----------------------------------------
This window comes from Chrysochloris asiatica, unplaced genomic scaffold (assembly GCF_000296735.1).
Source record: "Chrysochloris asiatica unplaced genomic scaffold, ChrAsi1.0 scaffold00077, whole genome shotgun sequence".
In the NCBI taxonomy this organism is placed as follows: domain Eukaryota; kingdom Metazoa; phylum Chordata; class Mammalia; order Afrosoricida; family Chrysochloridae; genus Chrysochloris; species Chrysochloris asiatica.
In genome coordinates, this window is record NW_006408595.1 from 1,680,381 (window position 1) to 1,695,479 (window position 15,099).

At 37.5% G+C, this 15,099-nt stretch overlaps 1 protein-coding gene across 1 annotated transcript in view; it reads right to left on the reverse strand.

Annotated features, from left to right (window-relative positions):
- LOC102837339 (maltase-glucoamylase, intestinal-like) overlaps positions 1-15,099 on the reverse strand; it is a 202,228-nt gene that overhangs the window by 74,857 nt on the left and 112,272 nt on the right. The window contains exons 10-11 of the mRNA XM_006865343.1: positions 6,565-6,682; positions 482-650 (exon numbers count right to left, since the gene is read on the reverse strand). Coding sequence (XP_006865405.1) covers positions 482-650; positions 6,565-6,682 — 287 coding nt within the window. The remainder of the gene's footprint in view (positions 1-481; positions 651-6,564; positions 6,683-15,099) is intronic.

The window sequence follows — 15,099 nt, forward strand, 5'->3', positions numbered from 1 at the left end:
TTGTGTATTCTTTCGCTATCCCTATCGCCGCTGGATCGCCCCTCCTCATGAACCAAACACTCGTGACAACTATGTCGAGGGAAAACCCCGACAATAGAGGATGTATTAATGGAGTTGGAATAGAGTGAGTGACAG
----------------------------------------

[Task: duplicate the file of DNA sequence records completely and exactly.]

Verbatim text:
This window comes from Chrysochloris asiatica, unplaced genomic scaffold (assembly GCF_000296735.1).
Source record: "Chrysochloris asiatica unplaced genomic scaffold, ChrAsi1.0 scaffold00077, whole genome shotgun sequence".
In the NCBI taxonomy this organism is placed as follows: domain Eukaryota; kingdom Metazoa; phylum Chordata; class Mammalia; order Afrosoricida; family Chrysochloridae; genus Chrysochloris; species Chrysochloris asiatica.
In genome coordinates, this window is record NW_006408595.1 from 1,680,381 (window position 1) to 1,695,479 (window position 15,099).

At 37.5% G+C, this 15,099-nt stretch overlaps 1 protein-coding gene across 1 annotated transcript in view; it reads right to left on the reverse strand.

Annotated features, from left to right (window-relative positions):
- LOC102837339 (maltase-glucoamylase, intestinal-like) overlaps positions 1-15,099 on the reverse strand; it is a 202,228-nt gene that overhangs the window by 74,857 nt on the left and 112,272 nt on the right. The window contains exons 10-11 of the mRNA XM_006865343.1: positions 6,565-6,682; positions 482-650 (exon numbers count right to left, since the gene is read on the reverse strand). Coding sequence (XP_006865405.1) covers positions 482-650; positions 6,565-6,682 — 287 coding nt within the window. The remainder of the gene's footprint in view (positions 1-481; positions 651-6,564; positions 6,683-15,099) is intronic.

The window sequence follows — 15,099 nt, forward strand, 5'->3', positions numbered from 1 at the left end:
TTGTGTATTCTTTCGCTATCCCTATCGCCGCTGGATCGCCCCTCCTCATGAACCAAACACTCGTGACAACTATGTCGAGGGAAAACCCCGACAATAGAGGATGTATTAATGGAGTTGGAATAGAGTGAGTGACAG